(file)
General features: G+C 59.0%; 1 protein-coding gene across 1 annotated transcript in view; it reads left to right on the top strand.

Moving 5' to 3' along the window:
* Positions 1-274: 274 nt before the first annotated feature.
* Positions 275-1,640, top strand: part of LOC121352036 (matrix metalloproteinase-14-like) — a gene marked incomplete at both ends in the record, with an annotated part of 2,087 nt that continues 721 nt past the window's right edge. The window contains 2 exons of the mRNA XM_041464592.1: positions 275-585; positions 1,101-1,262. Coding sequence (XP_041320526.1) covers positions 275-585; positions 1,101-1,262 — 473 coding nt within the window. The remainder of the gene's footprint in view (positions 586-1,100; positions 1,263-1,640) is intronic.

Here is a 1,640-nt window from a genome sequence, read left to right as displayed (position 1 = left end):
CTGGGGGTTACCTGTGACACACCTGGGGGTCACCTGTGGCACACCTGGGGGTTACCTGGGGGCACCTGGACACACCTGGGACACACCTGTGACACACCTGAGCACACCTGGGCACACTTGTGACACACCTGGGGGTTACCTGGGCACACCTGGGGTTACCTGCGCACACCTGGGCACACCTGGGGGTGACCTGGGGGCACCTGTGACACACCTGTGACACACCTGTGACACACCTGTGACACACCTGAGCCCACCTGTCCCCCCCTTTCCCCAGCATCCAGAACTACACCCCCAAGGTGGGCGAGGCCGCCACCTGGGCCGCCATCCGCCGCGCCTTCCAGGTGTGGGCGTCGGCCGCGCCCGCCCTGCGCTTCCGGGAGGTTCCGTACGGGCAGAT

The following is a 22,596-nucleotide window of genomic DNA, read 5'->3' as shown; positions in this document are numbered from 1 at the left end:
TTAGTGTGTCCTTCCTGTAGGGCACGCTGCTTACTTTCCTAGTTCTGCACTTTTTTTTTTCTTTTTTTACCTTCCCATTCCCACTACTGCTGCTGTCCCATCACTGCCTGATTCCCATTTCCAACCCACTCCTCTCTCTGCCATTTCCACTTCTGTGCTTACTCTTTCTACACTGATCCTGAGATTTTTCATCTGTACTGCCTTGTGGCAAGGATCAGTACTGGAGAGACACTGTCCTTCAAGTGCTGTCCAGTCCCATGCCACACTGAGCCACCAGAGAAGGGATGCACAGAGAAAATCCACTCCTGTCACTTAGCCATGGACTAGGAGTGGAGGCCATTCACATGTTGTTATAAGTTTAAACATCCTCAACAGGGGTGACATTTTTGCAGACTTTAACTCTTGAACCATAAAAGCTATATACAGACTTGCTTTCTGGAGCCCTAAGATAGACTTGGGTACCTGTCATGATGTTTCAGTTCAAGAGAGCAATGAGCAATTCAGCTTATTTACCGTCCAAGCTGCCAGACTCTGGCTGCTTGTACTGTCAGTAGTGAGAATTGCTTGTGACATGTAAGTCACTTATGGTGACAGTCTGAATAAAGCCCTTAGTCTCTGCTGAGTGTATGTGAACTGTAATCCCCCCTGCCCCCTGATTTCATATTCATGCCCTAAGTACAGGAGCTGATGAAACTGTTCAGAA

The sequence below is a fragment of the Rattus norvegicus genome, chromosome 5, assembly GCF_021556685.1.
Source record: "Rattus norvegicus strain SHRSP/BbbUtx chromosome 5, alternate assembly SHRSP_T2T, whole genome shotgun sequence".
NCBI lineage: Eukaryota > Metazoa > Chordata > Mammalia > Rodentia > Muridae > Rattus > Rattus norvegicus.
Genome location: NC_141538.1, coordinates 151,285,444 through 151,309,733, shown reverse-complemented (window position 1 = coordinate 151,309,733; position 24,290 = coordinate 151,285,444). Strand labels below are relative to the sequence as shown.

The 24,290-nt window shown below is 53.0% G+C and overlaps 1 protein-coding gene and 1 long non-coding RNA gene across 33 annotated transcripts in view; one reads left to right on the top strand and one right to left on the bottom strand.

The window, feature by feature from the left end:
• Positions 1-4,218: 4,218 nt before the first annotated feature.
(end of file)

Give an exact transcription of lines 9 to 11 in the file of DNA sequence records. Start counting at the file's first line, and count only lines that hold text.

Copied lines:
The sequence below is a fragment of the Rattus norvegicus genome, chromosome 5, assembly GCF_021556685.1.
Source record: "Rattus norvegicus strain SHRSP/BbbUtx chromosome 5, alternate assembly SHRSP_T2T, whole genome shotgun sequence".
NCBI lineage: Eukaryota > Metazoa > Chordata > Mammalia > Rodentia > Muridae > Rattus > Rattus norvegicus.